However, if you choose HDB housing loan, you can use your OA savings to fully pay for your 15% down-payment. The balance of the CPF will use to lower down the Housing loan. The interest rate of an HDB housing loan is currently 2.6% p.a., pegged at 0.1% above the prevailing OA interest rate. You also have the option to set aside a maximum amount of $20,000 in your CPF OA, allowing you to grow your savings at an attractive interest rate of up to 3.5% p.a.


When you have decided on a suitable housing loan, check the terms and conditions and ensure that you have obtained sufficient financing for your intended flat purchase.


How to pay monthly housing loan instalments?


You can use your monthly CPF contributions savings for your monthly housing loan instalments. However, if you feel comfortable about using a mix of cash and your CPF OA savings to cover your monthly loan repayments, you would be able to keep some monies in your CPF OA. These monies would continue to compound at attractive interest rates of up to 3.5% p.a.​


In addition, you can use your OA savings as a safety net for your mortgage payments. For example, if you lose your job in the future or are in between jobs, the funds you’ve set aside in your OA can be used for your monthly loan repayments.


Therefore, it’s important to find a balance between using your cash and CPF OA savings for your monthly loan repayments! It is highly recommend that you retain at least $20,000 to keep for raining days.


How much CPF savings can I use for my second property?


You can utilize your CPF savings to pay for your second or subsequent property purchase. However, it might not be as straightforward as using your CPF savings when you purchased your first property.


You need to consider on Basic Retirement Sum and Full Retirement Sum for better understanding on CPF usage for second or subsequent property purchase.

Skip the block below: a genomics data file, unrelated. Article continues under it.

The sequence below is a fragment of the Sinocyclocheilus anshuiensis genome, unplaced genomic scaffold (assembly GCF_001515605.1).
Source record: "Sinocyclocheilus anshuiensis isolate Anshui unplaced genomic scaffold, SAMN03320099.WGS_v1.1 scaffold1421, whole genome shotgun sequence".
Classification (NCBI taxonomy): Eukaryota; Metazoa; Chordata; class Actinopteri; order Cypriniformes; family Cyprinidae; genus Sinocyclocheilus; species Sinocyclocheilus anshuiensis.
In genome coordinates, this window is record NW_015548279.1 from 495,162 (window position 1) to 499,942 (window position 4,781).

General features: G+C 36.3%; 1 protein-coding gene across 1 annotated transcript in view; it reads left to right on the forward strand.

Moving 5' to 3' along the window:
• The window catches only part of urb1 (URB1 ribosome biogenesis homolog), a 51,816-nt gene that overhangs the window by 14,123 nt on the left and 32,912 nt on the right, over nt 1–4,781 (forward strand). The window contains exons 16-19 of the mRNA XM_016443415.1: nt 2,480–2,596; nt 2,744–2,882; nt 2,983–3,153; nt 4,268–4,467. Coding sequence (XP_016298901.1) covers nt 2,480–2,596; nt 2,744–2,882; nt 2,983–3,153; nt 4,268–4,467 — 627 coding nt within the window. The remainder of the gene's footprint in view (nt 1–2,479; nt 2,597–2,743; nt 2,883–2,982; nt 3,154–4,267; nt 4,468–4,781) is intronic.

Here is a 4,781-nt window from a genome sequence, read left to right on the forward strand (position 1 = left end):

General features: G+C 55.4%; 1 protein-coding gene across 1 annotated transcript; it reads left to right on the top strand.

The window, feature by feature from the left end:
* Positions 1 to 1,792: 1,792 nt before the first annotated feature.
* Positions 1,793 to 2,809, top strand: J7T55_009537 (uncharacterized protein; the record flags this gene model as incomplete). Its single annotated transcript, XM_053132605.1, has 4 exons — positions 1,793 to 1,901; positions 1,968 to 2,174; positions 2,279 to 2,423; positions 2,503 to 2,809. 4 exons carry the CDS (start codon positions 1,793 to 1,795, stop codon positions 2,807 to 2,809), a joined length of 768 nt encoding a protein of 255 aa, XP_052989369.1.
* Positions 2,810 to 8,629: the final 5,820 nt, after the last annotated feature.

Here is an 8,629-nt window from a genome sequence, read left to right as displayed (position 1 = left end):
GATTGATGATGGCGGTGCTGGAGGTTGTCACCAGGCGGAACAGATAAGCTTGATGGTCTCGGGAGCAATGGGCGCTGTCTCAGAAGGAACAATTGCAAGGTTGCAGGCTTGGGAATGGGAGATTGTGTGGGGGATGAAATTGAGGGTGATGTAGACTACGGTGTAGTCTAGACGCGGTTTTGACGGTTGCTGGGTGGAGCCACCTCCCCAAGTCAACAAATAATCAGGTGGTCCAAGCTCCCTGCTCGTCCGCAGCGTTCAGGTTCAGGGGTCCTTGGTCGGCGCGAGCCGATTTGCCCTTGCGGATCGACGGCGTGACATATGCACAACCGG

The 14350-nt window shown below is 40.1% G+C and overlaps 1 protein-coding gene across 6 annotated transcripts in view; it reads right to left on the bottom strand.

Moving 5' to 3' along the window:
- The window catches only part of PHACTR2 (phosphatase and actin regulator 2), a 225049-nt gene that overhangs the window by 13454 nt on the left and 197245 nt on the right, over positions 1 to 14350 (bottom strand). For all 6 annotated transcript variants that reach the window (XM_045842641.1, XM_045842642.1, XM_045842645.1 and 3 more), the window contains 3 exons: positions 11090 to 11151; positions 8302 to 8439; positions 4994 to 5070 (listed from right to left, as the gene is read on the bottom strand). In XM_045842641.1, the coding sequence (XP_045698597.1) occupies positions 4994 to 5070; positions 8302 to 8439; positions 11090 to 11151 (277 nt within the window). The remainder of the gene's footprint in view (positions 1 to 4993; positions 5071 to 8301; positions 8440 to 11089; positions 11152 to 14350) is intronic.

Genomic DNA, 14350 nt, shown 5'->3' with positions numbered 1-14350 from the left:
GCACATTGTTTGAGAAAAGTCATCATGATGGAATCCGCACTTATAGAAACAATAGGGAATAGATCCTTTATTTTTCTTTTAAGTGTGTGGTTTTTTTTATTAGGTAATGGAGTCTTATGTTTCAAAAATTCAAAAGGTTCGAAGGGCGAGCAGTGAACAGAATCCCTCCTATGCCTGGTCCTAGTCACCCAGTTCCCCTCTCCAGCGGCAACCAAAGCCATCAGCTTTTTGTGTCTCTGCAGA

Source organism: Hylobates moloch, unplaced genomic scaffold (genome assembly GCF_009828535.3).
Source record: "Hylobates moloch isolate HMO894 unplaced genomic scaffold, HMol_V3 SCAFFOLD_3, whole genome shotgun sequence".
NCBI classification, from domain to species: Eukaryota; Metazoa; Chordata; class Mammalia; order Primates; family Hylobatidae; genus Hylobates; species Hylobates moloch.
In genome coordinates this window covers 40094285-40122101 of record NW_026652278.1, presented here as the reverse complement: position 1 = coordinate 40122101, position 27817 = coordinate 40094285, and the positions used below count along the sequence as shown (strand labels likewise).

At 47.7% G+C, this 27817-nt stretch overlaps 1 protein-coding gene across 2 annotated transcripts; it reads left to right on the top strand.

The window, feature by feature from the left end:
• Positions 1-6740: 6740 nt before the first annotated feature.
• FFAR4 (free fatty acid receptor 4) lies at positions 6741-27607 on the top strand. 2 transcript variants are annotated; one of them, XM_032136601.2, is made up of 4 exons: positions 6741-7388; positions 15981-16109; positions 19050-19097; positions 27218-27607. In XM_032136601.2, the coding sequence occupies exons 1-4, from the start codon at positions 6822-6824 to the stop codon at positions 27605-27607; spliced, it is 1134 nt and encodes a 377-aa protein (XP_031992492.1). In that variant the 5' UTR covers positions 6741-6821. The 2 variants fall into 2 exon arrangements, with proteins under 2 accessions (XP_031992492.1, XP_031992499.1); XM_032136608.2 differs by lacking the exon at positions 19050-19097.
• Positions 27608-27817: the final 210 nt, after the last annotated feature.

The Basic Retirement Sum applies to members who turned 55 in 2016 to 2022:


Property that was purchased on 10th May 2019

The amount of CPF savings that you are allowed to use for the second or subsequent properties purchase will depend on the remaining lease of at least one of the properties you possess or are getting, where you have utilized your CPF savings for the property, can cover the youngest buyer to at least 95 years old.

The few different circumstances I have commonly seen are:

• The remaining lease of at least one of the properties you possess or are getting, where you have used CPF savings for the property purchase, can cover you to at least 95 years old when your age is below 55 years old or above 55 years old.

• The remaining lease of all the properties you possess or are getting, where you have used CPF savings for the property purchase, cannot cover you to at least 95 years old when your age is below 55 years old or above 55 years old.


Example 1: Below 55 yo, property can cover till 95 yo

If you are below 55 years old, and you have use part of your CPF savings for the first property purchase. Later, you have decided to purchase your second or multiple properties, which one of the properties can cover you up to at least 95 years old.

In this example, you have to set aside the current BRS before you can use your balance savings from your CPF OA (up to the valuation limit or purchase price, whichever is lower) for the new purchase.